A flirt is a coquette, but also a tease, gold-digger, siren, vamp, vixen, swinger and philanderer. To flirt is to banter and dally, but also to make a pass, pick up, proposition, tease. Someone who is flirtatious is coy and enticing, but also libidinous, wolfish and a nymphomaniac. In other
words, flirtation is not as a harmless hide and seek game with Eros, but a means to a specific end.
A recent issue of Psychology Today stressed the importance of flirting and attempted to determine in two articles whether flirting is biologically or culturally driven.
In the first piece, evolutionary biologists argue that humans of all cultures engage in a fairly fixed repertoire of gestures to test a potential partner’s sexual availability and interest. In this regard, we are not so different from insects, fish or mammals. Our mating dance follows a predictable sequence of attention, recognition, dancing, synchronization, which is another way of saying meeting, looking, touching, having sex. As the initial step in the procreation sequence, flirting is a form of self-promotion, a clever kind of advertising. And it is a silent negotiating process in which gestures transmit information about the viability of a possible sexual coupling.
This teleological view raises more questions than it answers. For one, it assumes rigid role behavior that seems outdated, to say the least. There is no reason to assume that women’s signals are always submissive and men’s are necessarily dominant. For another, it disregards the fact that flirtation, like other kinds of behavior, is culturally shaped and individually modulated. What happens when two women or two men flirt with each other?
The more sociologically oriented writers of the second article maintain that flirtation is not necessarily biologically driven. They see it as a game that can be played with artful self-awareness and even conscious calculation for fun and suspense. Citing recent studies, they conclude that flirting tends to be feminine domain: Women practice it more consciously and more frequently than men and many admit to rehearsing their moves.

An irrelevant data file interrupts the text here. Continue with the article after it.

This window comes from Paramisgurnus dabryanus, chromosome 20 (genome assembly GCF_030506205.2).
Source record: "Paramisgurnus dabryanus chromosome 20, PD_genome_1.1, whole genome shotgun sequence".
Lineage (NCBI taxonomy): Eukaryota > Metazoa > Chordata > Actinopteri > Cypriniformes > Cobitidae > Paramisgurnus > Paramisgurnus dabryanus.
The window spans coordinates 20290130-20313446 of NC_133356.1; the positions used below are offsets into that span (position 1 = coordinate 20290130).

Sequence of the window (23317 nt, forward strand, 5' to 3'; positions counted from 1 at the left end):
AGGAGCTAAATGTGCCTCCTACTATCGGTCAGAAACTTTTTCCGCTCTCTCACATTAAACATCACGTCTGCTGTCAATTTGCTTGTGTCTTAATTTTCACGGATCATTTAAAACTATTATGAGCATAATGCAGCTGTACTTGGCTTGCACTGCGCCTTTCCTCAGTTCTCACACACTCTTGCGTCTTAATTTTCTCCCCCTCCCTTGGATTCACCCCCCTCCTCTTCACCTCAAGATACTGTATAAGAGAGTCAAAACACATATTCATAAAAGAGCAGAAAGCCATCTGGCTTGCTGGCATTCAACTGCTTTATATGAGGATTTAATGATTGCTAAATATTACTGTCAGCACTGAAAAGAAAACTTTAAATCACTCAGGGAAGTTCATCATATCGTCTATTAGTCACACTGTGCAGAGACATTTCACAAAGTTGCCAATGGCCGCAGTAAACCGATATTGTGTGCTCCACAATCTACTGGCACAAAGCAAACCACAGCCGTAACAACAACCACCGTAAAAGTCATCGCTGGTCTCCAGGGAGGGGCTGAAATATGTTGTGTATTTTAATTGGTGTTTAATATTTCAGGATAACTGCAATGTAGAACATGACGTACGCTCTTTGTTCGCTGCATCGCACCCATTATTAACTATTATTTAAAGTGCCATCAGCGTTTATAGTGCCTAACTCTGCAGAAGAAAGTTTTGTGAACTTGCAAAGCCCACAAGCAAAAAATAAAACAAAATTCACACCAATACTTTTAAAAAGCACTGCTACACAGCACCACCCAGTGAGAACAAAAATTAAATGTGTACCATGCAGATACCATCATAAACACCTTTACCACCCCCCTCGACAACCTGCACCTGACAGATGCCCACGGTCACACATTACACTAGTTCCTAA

I doubt that these last two conclusions have much currency in Europe. There, the flair for flirting is so universal and so second nature that I’m convinced it is either transmitted via breast milk or tiny airborne spores. The seasoned market vendor knows what she’s up to when she tosses her head just so, but does the 12-year-old realize that his sparkly sidelong glance qualifies as flirting?
Could it be that Americans have infected this practice with their relentless work ethic, while Europeans include it in their broad range of playful leisure activities? Or did the pomp and extravagance of courtly rituals and games encourage Europeans to develop their own simpler versions of erotic play, to smooth out the rough edges of daily existence. Perhaps it’s the pervasive presence of other sensuous pleasures? Pungent cheeses, velvety wines, chocolate with its purported aphrodisiac qualities that stimulates the desire to flirt?
Glossies like Cosmopolitan and Glamour have an endless supply of advice for women on how to snare a man with sizzling and sparkling acts of flirtation. And if you need more intensive lessons, you can study strategies of flirting in workshops that mix therapy and coaching. You will practice the most effective gestures — stroking your hair, short, darting glances, mysterious half-smiles or absent-minded nods — until they look fluid and spontaneous.
I have my doubts that the art of flirting can be learned by mastering a repertoire of scripted gestures. Like other arts, this one feeds on creativity and inspiration. It lives in the moment and unfolds in reference to another person. Actually, the most difficult part of flirting — the strong sense of self it requires — cannot be taught in a crash course but must be cultivated as a daily practice, like meditation. You have to have firm boundaries when another’s gaze crosses over into the realm of intimacy. And if you are the one who is gazing, you must be solid enough to hold the other person’s reaction.